Watching a video presentation by Dr. Carla Shalaby, I was introduced to the concept of a classroom management curriculum. Dr. Shalaby is the coordinator of social justice initiatives and community internships at the University of Michigan and the author of Troublemakers: Lessons in Freedom From Young Children at School. She identifies that “kids are constantly learning from what we, as the adults say or don’t say, what we do or don’t do, what we have on the walls or don’t have on the walls. Every move we make in classroom management is a lesson. Kids are watching us and they’re learning.” She suggests we need to be as intentional in the classroom management curriculum as we are with other curriculums.
Shalaby parallels students labeled as troublemakers in school to the canaries in the mines. The death of a canary signaled danger in the environment. “Troublemaking” students are important signals. Too often struggling students are seen “as the problem” and we fail to look at what we as educators are doing.
As I read her description, I immediately flashed back to my first year of teaching when Jimmy (whom I was labeling as a troublemaker) refused to begin working on an assignment I gave the class. After several “warnings” from me, I gave the threat, “You can get started on the assignment or go to the principal’s office.” Jimmy jumped to his feet, grabbed his books, and said, “See you later, Mr. Barkley.” It took too long for me to uncover what Jimmy was trying to teach me. The principal’s office was a more comfortable environment than my classroom where I was forcing engagement in a task that he not only wasn’t interested in doing but also was unable to do. I wasn’t getting his signals and probably missing signs from other students who were being compliant.
Classroom environments are complex and if we aren’t thinking about what students are learning from our choices in how we look to facilitate or orchestrate them we may be unaware of what our choices are teaching.
Shalaby shares that the challenges of the classroom can lead us to believe we should have one powerful person solve all the problems through clear rules and external consequences. While perhaps very efficient, this robs everyone of the chance to learn how to manage and work through the “predictable, messy, necessary conflicts and issues that arise in community.” We fail to use school as a chance to teach, learn, or practice the necessary skills.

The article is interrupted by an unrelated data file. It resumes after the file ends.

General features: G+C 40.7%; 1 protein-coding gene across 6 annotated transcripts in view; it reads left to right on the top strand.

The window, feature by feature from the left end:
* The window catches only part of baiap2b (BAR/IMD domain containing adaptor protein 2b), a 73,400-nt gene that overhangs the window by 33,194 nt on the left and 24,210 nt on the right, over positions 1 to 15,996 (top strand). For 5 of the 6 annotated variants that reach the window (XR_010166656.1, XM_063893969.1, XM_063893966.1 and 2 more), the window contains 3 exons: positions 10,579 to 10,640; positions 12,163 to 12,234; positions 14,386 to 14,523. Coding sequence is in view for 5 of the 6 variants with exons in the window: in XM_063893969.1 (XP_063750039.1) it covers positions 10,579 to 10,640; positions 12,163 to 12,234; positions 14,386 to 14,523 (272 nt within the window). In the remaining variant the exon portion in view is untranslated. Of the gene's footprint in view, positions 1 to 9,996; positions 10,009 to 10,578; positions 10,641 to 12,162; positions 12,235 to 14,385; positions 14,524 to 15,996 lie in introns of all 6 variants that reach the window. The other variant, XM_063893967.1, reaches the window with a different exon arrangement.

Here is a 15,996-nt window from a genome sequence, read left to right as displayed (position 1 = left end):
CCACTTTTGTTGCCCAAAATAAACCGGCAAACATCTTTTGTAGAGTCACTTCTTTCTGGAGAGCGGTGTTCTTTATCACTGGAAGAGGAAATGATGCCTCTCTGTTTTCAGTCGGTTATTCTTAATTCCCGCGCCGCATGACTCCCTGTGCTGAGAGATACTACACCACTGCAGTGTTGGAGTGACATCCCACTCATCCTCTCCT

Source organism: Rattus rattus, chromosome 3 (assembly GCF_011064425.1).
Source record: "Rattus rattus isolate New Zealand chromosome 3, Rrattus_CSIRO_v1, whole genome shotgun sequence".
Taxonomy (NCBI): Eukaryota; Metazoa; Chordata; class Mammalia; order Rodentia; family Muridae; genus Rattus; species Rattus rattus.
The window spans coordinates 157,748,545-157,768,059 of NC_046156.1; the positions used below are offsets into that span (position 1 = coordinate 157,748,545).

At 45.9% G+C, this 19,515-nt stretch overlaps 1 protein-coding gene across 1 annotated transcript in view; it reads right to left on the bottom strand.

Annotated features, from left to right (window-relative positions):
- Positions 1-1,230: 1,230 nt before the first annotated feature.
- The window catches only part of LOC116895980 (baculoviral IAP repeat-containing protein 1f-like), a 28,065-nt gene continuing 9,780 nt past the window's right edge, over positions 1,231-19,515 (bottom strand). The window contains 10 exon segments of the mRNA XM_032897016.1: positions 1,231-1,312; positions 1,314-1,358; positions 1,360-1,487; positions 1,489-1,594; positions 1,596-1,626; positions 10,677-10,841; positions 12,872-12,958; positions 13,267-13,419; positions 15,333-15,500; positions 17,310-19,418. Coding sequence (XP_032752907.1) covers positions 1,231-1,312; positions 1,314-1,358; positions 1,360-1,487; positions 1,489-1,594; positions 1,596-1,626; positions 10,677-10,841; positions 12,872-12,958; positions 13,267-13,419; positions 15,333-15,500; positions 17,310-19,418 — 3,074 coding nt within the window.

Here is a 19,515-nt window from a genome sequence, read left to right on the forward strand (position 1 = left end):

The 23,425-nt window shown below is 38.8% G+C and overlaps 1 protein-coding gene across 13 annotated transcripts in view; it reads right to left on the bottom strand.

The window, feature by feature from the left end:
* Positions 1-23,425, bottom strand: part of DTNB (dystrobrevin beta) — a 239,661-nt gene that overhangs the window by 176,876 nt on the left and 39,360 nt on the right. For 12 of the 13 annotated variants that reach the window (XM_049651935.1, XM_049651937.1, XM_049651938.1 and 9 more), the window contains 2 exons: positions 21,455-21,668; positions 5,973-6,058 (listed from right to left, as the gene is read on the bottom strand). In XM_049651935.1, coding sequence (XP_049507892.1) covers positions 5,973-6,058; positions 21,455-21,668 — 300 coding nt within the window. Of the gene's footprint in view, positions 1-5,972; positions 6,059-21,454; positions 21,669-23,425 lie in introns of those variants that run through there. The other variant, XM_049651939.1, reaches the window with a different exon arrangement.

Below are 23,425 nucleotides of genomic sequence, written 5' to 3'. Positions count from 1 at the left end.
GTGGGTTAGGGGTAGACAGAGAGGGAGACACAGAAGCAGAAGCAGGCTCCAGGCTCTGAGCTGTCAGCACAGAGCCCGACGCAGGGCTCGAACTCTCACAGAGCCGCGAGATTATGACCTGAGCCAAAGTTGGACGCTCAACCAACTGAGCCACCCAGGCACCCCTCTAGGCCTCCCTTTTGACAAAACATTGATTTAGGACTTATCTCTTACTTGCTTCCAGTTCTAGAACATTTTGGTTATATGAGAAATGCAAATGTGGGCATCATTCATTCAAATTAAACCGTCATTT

Years back I worked with a primary teacher who began the year with a set of classroom rules posted on sentence strips around the classroom. She shared with her students that their goal was to be able to do away with the rules as they became a community. This strategy matches Alfie Kohn’s statement from the quote above that rules are relevant to “groups of strangers rather than to people who are working together as a community.”
“Classrooms are a rare and powerful opportunity to experiment with new, better ways of being together. We can ask, ‘What is the world we want and how can we practice and try out that world in the daily life of our classroom?'”
(Dr. Carla Shalaby)
What opportunities might you create for teachers in your school to share their thoughts around their classroom management curriculum? Are there elements in classroom management or school discipline policies that are counter to the SEL curriculum that you’ve explored? Are there decisions that are more focused on compliance than understanding and developing the skills of community? A lot of learning comes from mistakes. How does a classroom management approach deal with mistakes in behavior?
A classroom management curriculum may not be an easy topic for coaching. Teachers are often anxious for a quick problem fix so that they can respond to the pressures they feel from the other curriculums. A conscious look at what the desired outcomes of classroom management decisions are could lead to important positive impacts for teachers and students.
Will Richardson in a blog post, Rethinking Best Practices, reinforces the importance of our “management” decisions.
“Given the adolescent (and adult) mental health crisis we’re dealing with, might ‘best practices’ be more attuned to making sure our students and teachers are joyful, hopeful, and peaceful?”